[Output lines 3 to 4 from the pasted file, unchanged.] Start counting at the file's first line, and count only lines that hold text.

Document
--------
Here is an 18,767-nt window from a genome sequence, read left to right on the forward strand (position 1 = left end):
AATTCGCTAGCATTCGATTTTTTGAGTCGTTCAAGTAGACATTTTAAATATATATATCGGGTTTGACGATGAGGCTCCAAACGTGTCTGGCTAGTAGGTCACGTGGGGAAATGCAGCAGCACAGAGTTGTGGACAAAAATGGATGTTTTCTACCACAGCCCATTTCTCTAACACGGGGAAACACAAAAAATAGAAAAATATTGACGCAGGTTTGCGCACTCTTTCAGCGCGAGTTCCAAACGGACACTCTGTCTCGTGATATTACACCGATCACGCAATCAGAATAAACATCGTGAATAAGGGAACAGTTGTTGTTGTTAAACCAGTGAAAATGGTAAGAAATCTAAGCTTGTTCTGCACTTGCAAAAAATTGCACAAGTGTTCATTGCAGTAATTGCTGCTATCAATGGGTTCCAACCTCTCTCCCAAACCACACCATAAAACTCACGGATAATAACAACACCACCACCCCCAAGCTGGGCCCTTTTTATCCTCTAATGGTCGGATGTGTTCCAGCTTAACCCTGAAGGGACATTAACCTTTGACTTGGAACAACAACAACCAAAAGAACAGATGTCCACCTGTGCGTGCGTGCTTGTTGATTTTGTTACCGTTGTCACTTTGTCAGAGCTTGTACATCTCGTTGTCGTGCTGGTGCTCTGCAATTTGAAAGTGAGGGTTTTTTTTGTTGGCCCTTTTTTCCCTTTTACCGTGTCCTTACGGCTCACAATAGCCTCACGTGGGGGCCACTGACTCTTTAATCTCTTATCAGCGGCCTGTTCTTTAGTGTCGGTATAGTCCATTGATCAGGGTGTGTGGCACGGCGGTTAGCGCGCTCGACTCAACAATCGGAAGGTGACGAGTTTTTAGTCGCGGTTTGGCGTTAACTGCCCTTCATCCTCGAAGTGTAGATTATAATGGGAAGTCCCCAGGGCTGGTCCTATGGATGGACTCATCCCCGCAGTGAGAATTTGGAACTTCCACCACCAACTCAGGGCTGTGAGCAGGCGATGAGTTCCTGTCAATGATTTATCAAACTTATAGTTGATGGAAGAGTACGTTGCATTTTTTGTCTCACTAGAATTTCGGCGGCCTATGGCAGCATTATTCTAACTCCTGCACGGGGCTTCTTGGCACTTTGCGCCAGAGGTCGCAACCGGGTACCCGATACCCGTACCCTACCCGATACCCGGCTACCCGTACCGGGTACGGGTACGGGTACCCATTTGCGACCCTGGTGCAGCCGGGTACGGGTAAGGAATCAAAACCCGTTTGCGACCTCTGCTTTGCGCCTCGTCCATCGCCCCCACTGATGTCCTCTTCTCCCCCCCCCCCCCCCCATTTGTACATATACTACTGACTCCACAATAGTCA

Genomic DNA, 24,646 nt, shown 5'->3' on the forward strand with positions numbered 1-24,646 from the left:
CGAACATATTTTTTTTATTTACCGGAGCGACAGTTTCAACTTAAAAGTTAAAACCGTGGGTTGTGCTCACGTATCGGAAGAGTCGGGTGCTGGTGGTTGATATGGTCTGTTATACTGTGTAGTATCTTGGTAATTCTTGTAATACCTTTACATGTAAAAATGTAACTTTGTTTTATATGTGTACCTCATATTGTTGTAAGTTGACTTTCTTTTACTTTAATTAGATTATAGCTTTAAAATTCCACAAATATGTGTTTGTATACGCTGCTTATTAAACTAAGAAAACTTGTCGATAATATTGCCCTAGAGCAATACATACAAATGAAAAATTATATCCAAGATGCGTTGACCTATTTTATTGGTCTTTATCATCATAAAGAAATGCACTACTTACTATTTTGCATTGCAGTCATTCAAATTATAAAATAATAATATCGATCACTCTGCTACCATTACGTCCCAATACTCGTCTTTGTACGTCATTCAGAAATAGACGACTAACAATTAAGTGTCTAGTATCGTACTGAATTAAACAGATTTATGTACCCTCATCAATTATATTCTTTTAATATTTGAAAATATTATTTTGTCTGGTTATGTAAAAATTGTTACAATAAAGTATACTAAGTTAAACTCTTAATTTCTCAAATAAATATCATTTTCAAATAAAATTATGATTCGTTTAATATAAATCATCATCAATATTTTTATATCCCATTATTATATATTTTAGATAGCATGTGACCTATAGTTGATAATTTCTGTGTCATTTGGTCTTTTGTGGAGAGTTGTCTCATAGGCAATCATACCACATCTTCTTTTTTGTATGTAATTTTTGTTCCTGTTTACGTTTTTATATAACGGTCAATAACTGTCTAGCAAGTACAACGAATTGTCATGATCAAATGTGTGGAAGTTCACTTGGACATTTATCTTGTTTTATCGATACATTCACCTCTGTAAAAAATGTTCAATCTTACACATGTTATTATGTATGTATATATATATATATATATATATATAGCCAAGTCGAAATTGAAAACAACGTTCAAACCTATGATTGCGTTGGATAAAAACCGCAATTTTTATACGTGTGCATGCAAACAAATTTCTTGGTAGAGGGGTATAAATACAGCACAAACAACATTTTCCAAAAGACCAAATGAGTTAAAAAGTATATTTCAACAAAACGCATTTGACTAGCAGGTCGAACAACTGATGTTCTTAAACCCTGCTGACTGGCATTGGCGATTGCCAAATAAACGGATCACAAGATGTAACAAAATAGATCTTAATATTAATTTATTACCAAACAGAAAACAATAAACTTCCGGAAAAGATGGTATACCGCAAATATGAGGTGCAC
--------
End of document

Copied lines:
Genomic DNA, 24,646 nt, shown 5'->3' on the forward strand with positions numbered 1-24,646 from the left:
CGAACATATTTTTTTTATTTACCGGAGCGACAGTTTCAACTTAAAAGTTAAAACCGTGGGTTGTGCTCACGTATCGGAAGAGTCGGGTGCTGGTGGTTGATATGGTCTGTTATACTGTGTAGTATCTTGGTAATTCTTGTAATACCTTTACATGTAAAAATGTAACTTTGTTTTATATGTGTACCTCATATTGTTGTAAGTTGACTTTCTTTTACTTTAATTAGATTATAGCTTTAAAATTCCACAAATATGTGTTTGTATACGCTGCTTATTAAACTAAGAAAACTTGTCGATAATATTGCCCTAGAGCAATACATACAAATGAAAAATTATATCCAAGATGCGTTGACCTATTTTATTGGTCTTTATCATCATAAAGAAATGCACTACTTACTATTTTGCATTGCAGTCATTCAAATTATAAAATAATAATATCGATCACTCTGCTACCATTACGTCCCAATACTCGTCTTTGTACGTCATTCAGAAATAGACGACTAACAATTAAGTGTCTAGTATCGTACTGAATTAAACAGATTTATGTACCCTCATCAATTATATTCTTTTAATATTTGAAAATATTATTTTGTCTGGTTATGTAAAAATTGTTACAATAAAGTATACTAAGTTAAACTCTTAATTTCTCAAATAAATATCATTTTCAAATAAAATTATGATTCGTTTAATATAAATCATCATCAATATTTTTATATCCCATTATTATATATTTTAGATAGCATGTGACCTATAGTTGATAATTTCTGTGTCATTTGGTCTTTTGTGGAGAGTTGTCTCATAGGCAATCATACCACATCTTCTTTTTTGTATGTAATTTTTGTTCCTGTTTACGTTTTTATATAACGGTCAATAACTGTCTAGCAAGTACAACGAATTGTCATGATCAAATGTGTGGAAGTTCACTTGGACATTTATCTTGTTTTATCGATACATTCACCTCTGTAAAAAATGTTCAATCTTACACATGTTATTATGTATGTATATATATATATATATATATATATAGCCAAGTCGAAATTGAAAACAACGTTCAAACCTATGATTGCGTTGGATAAAAACCGCAATTTTTATACGTGTGCATGCAAACAAATTTCTTGGTAGAGGGGTATAAATACAGCACAAACAACATTTTCCAAAAGACCAAATGAGTTAAAAAGTATATTTCAACAAAACGCATTTGACTAGCAGGTCGAACAACTGATGTTCTTAAACCCTGCTGACTGGCATTGGCGATTGCCAAATAAACGGATCACAAGATGTAACAAAATAGATCTTAATATTAATTTATTACCAAACAGAAAACAATAAACTTCCGGAAAAGATGGTATACCGCAAATATGAGGTGCAC